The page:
USDA proposes new animal welfare rules for organic meat
The proposed rule addresses animal health care practices and living conditions.
As the demand for organic products continues to grow at a record pace, USDA’s Agricultural Marketing Service is proposing changes to ensure the consistent application of USDA regulations for organic livestock and poultry operations. The proposed changes are based on recommendations by the National Organic Standards Board; they incorporate years of public comment and stakeholder suggestions.
“The demand for organic agriculture continues to grow each year, and these proposed changes will build on USDA’s efforts to support organic producers,” says Elanor Starmer, AMS administrator. “By strengthening standards for organic livestock and poultry, we are ensuring we meet consumer expectations and maintain the integrity of the organic seal to support the sector’s continued growth. This proposal sets clear standards for organic animals, providing clarity to organic operations and certifying agents and establishing a level playing field for all producers.”
Major provisions include:
-Clarifying how producers and handlers must treat livestock and poultry to ensure their health and wellbeing throughout life, including transport and slaughter.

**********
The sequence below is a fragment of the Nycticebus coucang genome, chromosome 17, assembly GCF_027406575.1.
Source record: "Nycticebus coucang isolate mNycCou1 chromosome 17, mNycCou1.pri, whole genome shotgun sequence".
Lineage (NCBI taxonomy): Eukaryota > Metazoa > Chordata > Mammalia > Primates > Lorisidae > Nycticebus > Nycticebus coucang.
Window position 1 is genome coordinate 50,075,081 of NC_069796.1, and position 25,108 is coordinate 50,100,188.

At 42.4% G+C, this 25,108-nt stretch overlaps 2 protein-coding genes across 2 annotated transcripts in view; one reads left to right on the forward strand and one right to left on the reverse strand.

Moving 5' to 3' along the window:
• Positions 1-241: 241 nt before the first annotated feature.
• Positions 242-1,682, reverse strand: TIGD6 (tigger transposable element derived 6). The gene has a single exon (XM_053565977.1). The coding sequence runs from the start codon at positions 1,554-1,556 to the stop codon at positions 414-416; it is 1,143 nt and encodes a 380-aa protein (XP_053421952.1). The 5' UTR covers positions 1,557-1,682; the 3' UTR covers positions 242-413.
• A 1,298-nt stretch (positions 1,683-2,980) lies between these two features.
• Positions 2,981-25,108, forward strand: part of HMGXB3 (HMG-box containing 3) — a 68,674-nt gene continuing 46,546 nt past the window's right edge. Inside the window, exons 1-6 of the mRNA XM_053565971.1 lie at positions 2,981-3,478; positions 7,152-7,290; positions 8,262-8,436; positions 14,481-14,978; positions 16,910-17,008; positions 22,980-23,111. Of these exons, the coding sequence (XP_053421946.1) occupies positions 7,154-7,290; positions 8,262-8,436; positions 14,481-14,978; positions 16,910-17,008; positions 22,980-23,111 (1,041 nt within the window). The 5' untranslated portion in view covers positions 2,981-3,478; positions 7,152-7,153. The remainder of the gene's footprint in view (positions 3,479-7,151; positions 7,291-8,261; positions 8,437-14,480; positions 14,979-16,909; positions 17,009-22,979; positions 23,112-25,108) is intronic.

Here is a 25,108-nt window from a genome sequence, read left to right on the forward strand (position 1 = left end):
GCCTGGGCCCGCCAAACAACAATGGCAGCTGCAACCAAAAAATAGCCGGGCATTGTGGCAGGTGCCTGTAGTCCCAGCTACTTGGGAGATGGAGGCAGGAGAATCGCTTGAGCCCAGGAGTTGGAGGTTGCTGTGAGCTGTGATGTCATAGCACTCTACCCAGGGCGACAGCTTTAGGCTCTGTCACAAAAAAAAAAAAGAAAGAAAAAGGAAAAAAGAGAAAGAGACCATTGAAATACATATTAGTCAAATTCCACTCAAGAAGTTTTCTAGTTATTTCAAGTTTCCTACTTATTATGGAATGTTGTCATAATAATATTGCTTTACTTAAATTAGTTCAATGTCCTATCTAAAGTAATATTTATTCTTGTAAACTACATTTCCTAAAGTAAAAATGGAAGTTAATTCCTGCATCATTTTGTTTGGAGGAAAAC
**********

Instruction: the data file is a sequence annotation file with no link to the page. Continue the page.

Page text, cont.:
-Specifying which physical alterations of animals are allowed and prohibited in organic livestock and poultry production.
-Establishing minimum indoor and outdoor space requirements for poultry.
Natural and organic meat processor Applegate voiced its support of the proposed rule that would address animal health care practices and living conditions, like prohibiting physical alterations such as the debeaking of chickens and tail docking of hogs.
“Consumer confusion surrounding the labeling of organic meat and poultry and what this labeling means for animal welfare is prevalent,” says Steve Lykken, Applegate president. “With this long-awaited step in the right direction, the USDA will bring consumers’ expectations much closer to reality.”
The proposed rule will be published soon in the Federal Register. It can be viewed here.